For many decades, paper bags have become an integral component of commerce. Upon the transfer of goods from producers to merchants and shopkeepers, traditionally, fabric and jute bags were used to store products in large quantities. Paper bags, on the other hand, were used to deliver smaller quantities of goods to end consumers. Even now, small food retailers such as sweet shops, street food vendors, bakers and small vegetable sellers still use paper bags.
Paper bags have also found a niche in the beauty and luxury packaging industry owing to their dimensional firmness and surface function which made them suitable for printing high-quality pictures and better designs over a plastic bag.
Nevertheless, the use of paper bags in business and commerce remained restricted due to the industrialization and development of plastic packaging options which had higher durability, cheaper cost of production and improved resilience to protect goods. In reality, over the last 5 to 6 decades, plastic has dominated the global packaging industry. The planet has seen the ill consequences of non-biodegradable plastic packaging on the environment. The seas became congested with plastic bottles and food packets which affected the aquatic and terrestrial fauna through the ingestion of these discarded items. Plastic pollution has also contributed to the decline of soil fertility globally.
The need for a shift from plastic to paper bags was realized by two B.CLIP Leaders, Devika Raj and Kaveri Kedarnath, who took it upon themselves to bring about this change in Bengaluru. Devika started making paper and cloth bags for almost two years with the help of self-help groups consisting only of women. She has hired nearly 300-400 women until now. With ten groups of women employed under her(each group consisting of 20 women), they produce homemade bags and market them to various shops, such as medical shops, supplies stores etc. They get around 500-1000 orders from these stores.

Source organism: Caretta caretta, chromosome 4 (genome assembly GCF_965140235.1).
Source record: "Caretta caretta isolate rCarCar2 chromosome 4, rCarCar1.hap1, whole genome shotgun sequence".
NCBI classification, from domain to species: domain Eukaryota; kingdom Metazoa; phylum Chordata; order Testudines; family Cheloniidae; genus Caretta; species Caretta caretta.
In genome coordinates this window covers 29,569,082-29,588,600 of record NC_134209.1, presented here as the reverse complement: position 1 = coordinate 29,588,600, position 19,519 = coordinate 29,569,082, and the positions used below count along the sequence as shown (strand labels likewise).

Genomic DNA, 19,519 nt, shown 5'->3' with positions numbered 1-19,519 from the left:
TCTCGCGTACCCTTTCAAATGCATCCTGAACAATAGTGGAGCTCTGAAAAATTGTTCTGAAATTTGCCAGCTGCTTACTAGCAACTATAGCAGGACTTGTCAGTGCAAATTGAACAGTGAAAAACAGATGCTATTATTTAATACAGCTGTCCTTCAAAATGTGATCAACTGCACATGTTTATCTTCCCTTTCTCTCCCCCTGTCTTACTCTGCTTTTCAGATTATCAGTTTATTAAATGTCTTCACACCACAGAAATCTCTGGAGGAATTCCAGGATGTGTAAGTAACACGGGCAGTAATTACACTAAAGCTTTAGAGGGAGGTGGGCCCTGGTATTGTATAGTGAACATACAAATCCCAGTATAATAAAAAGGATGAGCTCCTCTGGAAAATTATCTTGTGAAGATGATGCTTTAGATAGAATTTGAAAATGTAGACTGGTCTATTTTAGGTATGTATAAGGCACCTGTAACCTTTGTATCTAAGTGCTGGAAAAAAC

Kaveri Kedarnath is our second hero who took the initiative to further this same shift. Kaveri was actively involved in spreading awareness regarding the use of paper bags and the importance of banning plastic counterparts. This all started two years back before a Shivratri Festival. There was a hike in demand for paper bags when the plastic bags got banned, so she conducted workshops in civic hubs to help women from weaker sections learn the art of making these recyclable paper bags and become self-employed in the process. Not only did she produce 2000 paper bags in a week along with her team but also sold them to vegetable shops for free. She also created posters with the slogan “Say No To Plastic” to raise knowledge for the same and placed them on the shops for the general public to see. Soon after this, shops started asking for more paper bags which helped each woman to become self-employed. While reusable bags are the best way forward for a more sustainable shift when it comes to everyday commerce, they also facilitate the reuse of old newspaper, reduce plastic waste, empower women and ultimately, support the local economy.
“Be the change that you want to see in the world”- these women gave meaning to these words. They didn’t wait for anyone to take the initiative; instead, they took it upon themselves to bring about a difference in the lives of all these women and the world.